A home on a pastoral country site outside of Baton Rouge required a major renovation and addition. The owners wished for the relocated 1930's Acadian bungalow's small rooms to open up for contemporary open-plan living, new back porches, a large main bedroom suite, and views from inside the home to the property's beautiful pastoral landscape. This renovation and addition demanded a surgeon's precision as the house had been modified and expanded several times in the past. A protruding living room and second-floor addition with a screened-in porch had been added, and outbuildings near to the main house placed limits on additions to the home's footprint. The clients wished to maintain the screened-in porch and its catwalk to the detached garage's attic. Hemmed in on most sides, the design had to work within strict limitations and be adaptable throughout construction as walls were torn down, details exposed, and different methods of construction were revealed.
The structural and spatial heart of the renovation is its new stair. The stair acts as a central rotational point that connects the public areas of the home. An opening through the stair wall ensures that the cook has eyes and ears on living room activities. The stair's blue color highlights it as a focal point in the home. Bracketing the stair, two primary circulation axes bring order to the home; a public front-to-back axis and a more private cross-axis. An existing window and front door switched places to make an ordered public entry sequence. Upon entry, visitors are greeted by a view through the dining, kitchen, and living room to the pastoral surroundings beyond. A cross-axis from the existing detached garage through the mudroom, living room, and main bedroom suite. A narrow "bridge" between the living room and the main bedroom suite addition creates separation and privacy between the owners and their grown children. Upon passing the bridge into a hall lined with bookshelves, the home's cross-axis terminates as a cozy pop-out window seat. Entering the bedroom, walk-in closets provide additional acoustic separation from the public realm, and one is again greeted by nature views along the back and side walls.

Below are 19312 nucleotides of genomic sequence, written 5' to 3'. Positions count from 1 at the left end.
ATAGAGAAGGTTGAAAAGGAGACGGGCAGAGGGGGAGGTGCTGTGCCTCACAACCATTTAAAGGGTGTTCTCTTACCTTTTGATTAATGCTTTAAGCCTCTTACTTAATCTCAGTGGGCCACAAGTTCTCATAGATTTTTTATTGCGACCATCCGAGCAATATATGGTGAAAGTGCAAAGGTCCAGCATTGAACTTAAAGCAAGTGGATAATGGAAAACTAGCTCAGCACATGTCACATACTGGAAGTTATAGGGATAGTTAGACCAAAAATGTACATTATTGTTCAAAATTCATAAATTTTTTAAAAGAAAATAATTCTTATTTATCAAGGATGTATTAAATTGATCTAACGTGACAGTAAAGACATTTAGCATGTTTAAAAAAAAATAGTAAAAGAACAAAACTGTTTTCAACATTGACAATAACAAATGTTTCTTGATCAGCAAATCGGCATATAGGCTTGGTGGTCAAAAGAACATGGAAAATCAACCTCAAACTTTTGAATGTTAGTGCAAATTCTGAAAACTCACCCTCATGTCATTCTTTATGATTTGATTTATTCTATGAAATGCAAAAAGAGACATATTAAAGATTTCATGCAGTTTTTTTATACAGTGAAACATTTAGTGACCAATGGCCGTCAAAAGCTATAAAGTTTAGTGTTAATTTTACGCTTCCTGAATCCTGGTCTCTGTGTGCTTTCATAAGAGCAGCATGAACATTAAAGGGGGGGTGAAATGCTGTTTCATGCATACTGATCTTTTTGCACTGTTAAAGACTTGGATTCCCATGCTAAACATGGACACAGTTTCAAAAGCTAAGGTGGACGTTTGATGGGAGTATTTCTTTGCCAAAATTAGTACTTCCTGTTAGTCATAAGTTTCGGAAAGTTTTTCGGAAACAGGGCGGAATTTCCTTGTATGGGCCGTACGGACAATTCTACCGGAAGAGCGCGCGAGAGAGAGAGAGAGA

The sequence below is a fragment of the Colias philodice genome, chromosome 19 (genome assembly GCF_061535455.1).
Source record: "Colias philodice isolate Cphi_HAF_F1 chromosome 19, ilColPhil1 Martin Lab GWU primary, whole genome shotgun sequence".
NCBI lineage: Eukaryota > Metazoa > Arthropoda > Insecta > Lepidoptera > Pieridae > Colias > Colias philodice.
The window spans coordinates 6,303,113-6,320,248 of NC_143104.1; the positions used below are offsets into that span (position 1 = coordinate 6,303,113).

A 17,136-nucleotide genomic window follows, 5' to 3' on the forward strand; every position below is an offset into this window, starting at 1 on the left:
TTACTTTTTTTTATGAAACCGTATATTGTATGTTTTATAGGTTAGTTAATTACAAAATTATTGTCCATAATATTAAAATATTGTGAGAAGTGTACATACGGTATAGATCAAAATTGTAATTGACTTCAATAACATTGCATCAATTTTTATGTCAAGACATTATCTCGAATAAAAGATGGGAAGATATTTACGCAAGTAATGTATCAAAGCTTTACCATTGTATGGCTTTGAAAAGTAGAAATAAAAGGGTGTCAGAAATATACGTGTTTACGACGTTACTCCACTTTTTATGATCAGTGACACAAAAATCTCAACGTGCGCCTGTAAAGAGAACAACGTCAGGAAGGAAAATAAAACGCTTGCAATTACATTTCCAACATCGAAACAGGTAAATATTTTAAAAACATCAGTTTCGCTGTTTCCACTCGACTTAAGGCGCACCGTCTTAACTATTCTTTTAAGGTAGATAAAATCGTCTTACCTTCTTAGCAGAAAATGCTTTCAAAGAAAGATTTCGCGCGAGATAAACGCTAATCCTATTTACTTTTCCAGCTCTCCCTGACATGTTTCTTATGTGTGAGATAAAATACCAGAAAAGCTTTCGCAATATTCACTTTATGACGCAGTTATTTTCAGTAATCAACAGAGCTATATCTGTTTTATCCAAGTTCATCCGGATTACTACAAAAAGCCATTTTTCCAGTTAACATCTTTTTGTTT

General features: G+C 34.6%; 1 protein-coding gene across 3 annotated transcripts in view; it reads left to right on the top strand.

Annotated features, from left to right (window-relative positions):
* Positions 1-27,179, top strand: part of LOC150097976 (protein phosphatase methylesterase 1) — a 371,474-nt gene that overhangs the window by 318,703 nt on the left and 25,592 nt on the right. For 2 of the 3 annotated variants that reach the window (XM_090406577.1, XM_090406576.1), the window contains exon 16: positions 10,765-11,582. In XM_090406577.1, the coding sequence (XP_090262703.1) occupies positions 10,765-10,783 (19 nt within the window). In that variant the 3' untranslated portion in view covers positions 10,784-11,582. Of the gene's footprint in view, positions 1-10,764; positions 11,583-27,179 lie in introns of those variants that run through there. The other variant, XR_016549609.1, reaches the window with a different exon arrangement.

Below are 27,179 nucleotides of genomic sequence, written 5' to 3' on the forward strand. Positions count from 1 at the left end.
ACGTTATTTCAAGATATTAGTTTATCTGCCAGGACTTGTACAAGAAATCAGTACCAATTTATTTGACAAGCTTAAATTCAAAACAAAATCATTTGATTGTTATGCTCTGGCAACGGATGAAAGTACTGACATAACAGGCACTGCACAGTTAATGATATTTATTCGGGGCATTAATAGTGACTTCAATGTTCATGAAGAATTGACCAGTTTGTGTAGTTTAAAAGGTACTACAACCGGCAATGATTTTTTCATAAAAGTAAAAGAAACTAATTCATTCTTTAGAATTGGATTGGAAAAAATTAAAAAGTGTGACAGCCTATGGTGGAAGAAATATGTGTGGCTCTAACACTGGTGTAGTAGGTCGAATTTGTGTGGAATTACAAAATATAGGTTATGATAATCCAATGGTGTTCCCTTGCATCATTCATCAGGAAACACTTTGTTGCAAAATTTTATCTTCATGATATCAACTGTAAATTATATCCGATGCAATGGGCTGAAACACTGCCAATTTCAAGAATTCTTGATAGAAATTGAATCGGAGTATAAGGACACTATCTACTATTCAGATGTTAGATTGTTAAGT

An insertion between the house and the detached garage accommodates an expanded kitchen, relocated laundry room, new powder room, and new mudroom. The east wall of the previous first-floor addition was removed to create an elongated living room with expansive views of the large, north-facing back porch and the lush green landscape. On the front and side facades, the additions are clad to match the existing home's lap siding, while on the back, cypress board and batten siding creates a material connection with the existing barn. Materials that were excised from the demo were reused in the renovation as well. Cypress paneling removed from the living room was reused in the mudroom to protect the space from water. Cabinets from the kitchen composed the new storage areas in the laundry and mudroom. The reuse of existing items extended to purchased items as well. All the new interior doors were purchased from architectural salvage, the kitchen counter was from a rescued swamp log, and the new beams came from salvaged lumber. If the owner could reuse a material, she made the contractor save it.
The Pecan House is a puzzle. It demands a complicated marriage between new and old, a joining of disparate items, an efficient reuse of materials, and a celebration of a beautiful surrounds. It epitomizes the current Louisiana conundrum; how to maintain the past and the environment while satisfying the needs of contemporary life.